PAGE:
Lesson Plan

Is It True?

Don't believe everything you read! Teach students to differentiate between statements of fact and opinion. This important skill will help students become critical and discerning readers.
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Need extra help for EL students? Try the Signal Words, Facts, and Opinions pre-lesson.
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Need extra help for EL students? Try the Signal Words, Facts, and Opinions pre-lesson.

Learning Objectives

Students will be able to differentiate between statements of fact and opinion within nonfiction texts.

The adjustment to the whole group lesson is a modification to differentiate for children who are English learners.
EL adjustments

Introduction

(5 minutes)
Fact & Opinion WorksheetIdentifying Fact and OpinionChocolatey Facts and Opinions
  • Hook your students with a controversial statement of opinion, such as "Recess is the worst time of the day!" or "Broccoli tastes better than chocolate."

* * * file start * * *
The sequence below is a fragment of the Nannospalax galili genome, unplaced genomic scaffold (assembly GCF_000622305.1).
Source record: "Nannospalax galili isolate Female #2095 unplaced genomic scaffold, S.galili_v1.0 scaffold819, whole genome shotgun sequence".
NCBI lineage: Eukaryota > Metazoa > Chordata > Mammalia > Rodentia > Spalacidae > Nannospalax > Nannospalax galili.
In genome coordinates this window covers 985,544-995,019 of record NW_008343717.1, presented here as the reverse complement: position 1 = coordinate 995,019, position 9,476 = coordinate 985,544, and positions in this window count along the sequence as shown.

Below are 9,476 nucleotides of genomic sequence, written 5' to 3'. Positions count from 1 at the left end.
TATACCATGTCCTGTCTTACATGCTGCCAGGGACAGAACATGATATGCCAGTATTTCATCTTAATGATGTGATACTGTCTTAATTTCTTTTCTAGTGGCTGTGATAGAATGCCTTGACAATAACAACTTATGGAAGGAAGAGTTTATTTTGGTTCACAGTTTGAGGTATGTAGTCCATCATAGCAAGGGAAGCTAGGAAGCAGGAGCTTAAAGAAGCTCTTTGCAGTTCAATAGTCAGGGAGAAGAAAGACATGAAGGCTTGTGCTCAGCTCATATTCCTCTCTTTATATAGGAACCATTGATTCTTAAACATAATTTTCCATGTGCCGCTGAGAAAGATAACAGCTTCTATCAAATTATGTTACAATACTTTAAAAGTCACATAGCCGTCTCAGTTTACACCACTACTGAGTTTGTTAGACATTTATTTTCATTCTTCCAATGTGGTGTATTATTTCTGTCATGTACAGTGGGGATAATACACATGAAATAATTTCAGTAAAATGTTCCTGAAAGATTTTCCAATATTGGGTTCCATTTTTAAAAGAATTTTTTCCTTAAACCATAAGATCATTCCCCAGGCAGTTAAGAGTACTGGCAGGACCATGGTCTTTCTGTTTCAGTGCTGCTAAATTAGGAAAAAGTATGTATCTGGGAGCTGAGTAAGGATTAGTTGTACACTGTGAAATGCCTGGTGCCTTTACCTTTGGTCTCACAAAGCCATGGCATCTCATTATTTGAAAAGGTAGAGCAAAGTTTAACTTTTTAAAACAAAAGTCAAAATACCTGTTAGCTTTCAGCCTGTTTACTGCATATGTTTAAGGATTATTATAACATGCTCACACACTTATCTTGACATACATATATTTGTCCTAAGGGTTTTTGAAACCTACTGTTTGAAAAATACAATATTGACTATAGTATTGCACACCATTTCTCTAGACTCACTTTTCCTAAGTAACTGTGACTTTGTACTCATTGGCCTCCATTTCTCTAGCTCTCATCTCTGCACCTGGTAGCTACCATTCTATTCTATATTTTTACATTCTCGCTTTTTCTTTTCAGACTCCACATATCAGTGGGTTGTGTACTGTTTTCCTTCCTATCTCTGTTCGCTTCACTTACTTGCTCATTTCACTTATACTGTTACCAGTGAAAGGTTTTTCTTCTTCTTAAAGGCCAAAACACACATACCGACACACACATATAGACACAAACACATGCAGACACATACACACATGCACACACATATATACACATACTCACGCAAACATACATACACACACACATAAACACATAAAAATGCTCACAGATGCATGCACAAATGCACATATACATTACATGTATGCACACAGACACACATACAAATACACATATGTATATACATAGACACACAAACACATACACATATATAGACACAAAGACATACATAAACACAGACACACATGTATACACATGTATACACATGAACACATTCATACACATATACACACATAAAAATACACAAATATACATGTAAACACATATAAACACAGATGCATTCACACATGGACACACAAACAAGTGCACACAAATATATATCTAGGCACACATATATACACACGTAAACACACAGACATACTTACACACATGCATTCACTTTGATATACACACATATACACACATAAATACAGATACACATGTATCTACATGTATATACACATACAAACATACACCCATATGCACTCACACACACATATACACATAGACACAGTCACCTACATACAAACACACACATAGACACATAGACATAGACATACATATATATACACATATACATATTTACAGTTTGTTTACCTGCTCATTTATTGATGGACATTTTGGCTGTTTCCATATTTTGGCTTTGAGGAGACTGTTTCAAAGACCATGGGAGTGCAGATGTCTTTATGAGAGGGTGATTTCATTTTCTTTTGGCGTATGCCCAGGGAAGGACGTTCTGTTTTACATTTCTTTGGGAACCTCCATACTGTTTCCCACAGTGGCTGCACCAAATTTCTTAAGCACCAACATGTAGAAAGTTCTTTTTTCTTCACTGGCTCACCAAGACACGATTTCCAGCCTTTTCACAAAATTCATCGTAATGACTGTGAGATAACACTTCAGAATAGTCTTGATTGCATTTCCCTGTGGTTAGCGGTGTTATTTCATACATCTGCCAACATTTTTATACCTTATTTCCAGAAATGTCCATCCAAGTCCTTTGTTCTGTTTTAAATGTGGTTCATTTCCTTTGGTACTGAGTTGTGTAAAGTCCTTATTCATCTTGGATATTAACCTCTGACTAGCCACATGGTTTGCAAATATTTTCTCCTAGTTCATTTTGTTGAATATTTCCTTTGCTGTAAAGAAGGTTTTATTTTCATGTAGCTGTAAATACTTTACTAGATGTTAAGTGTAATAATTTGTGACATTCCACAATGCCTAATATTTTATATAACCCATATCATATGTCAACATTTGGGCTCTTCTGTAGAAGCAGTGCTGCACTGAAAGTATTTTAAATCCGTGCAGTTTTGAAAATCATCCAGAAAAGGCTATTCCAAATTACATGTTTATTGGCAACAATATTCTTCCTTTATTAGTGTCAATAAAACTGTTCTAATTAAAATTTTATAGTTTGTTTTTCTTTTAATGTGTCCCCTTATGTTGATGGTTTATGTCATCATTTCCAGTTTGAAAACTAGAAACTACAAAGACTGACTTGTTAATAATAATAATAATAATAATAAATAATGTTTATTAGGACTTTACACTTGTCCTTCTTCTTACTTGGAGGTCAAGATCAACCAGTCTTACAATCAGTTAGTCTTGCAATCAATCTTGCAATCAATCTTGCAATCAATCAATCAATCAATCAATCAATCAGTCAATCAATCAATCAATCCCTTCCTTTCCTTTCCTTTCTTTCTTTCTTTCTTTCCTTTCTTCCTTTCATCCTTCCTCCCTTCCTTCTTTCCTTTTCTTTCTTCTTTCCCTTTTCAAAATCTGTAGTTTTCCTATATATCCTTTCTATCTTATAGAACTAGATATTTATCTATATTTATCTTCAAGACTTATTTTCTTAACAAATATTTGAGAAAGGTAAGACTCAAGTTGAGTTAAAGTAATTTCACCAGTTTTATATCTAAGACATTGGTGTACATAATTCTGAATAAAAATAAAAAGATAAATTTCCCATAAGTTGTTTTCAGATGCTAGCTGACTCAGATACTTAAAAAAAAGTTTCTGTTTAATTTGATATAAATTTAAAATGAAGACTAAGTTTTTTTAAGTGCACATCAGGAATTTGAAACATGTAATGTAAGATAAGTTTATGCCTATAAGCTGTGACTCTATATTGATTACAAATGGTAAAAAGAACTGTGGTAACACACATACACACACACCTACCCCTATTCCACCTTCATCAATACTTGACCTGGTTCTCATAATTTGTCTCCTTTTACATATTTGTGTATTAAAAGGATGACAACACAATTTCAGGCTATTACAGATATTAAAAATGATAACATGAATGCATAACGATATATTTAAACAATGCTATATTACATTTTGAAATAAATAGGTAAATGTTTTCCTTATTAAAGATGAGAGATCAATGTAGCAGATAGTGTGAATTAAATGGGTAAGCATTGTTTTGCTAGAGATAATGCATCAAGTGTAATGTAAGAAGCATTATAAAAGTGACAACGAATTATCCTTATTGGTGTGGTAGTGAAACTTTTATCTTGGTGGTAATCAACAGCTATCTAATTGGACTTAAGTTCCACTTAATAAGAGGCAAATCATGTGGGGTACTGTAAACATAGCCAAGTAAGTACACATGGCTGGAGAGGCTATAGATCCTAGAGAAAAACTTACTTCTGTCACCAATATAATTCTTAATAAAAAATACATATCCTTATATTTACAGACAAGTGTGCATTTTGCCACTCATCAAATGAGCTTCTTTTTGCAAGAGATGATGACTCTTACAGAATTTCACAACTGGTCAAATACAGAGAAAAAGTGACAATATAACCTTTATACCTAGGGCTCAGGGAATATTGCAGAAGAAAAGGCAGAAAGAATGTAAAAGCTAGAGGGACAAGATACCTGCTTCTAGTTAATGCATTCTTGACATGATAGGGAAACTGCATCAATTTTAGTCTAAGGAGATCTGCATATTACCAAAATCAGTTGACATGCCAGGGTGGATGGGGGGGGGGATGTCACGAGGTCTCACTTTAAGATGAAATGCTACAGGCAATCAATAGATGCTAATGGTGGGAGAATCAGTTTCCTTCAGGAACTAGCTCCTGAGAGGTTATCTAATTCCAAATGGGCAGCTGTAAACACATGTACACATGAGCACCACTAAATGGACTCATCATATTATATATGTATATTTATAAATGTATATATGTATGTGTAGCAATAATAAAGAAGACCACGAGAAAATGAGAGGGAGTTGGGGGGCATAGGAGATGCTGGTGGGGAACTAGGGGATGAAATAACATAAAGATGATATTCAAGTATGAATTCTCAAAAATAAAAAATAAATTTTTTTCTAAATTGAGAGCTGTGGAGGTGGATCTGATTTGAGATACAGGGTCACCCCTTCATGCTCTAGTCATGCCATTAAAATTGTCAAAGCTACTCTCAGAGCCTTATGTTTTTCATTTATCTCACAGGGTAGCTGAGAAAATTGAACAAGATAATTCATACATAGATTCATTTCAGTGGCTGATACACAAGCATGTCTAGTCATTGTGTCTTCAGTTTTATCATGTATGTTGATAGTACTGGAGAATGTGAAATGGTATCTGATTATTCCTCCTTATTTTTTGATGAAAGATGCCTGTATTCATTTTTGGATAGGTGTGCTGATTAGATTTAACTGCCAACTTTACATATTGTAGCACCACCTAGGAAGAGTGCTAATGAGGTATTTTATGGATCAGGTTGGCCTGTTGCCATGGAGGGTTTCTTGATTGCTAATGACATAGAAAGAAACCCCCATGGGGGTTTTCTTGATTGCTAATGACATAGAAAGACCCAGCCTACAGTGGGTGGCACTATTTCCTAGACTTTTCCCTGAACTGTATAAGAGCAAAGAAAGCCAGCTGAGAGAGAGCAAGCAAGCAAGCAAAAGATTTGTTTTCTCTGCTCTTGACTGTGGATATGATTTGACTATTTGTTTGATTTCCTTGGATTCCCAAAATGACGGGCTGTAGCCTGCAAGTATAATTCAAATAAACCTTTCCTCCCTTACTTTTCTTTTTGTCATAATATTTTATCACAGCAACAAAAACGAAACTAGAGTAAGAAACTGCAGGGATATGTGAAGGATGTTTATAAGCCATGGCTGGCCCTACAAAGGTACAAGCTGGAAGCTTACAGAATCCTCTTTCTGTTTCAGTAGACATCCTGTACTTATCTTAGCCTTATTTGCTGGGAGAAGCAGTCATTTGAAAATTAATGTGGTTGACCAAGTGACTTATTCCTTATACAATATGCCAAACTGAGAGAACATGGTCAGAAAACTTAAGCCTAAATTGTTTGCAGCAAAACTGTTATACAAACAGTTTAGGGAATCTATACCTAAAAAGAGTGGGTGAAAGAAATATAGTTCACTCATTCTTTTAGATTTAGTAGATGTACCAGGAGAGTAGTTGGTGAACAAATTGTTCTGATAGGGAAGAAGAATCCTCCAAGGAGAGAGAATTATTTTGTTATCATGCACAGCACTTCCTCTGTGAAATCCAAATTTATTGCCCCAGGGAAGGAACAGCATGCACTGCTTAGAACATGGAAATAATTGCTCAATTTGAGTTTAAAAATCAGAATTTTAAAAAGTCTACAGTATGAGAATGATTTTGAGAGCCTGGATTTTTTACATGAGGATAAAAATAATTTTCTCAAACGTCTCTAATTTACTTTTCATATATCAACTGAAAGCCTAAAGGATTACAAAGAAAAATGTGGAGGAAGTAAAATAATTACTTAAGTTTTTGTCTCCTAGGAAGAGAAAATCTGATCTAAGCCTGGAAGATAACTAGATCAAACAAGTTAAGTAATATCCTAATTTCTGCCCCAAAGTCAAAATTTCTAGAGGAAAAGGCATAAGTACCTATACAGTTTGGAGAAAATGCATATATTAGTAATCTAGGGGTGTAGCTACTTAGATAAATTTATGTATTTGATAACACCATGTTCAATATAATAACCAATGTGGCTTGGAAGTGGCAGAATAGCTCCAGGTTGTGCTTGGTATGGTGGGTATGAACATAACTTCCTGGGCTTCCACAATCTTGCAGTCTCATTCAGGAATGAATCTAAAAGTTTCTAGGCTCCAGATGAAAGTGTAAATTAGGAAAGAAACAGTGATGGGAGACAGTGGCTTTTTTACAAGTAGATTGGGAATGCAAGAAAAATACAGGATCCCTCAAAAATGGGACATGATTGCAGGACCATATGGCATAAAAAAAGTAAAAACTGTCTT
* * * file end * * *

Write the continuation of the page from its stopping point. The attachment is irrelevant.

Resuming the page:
• Ask your students if they agree. Then explain that an opinion is a statement of belief. It says what someone thinks or feels, but not everyone will agree. It usually cannot be proven to be true.
  • Then, follow up with a statement of fact, such as "We just returned from recess," or "Broccoli is healthier than chocolate."
  • Point out that this statement is a fact because it can be proven to be true.
  • Explain that there is a place for both fact and opinion, but it is important to know the difference. If we mistake an opinion for fact, we could be swayed to believe that someone's personal opinion is provable and true.

Beginning

  • Pre-teach the words "fact" and "opinion" using the Frayer Model.
  • Provide definitions and examples of "fact" and "opinion" in students' home language (L1).

Intermediate

  • Ask students to summarize the definitions of "fact" and "opinion" in their own words to a partner.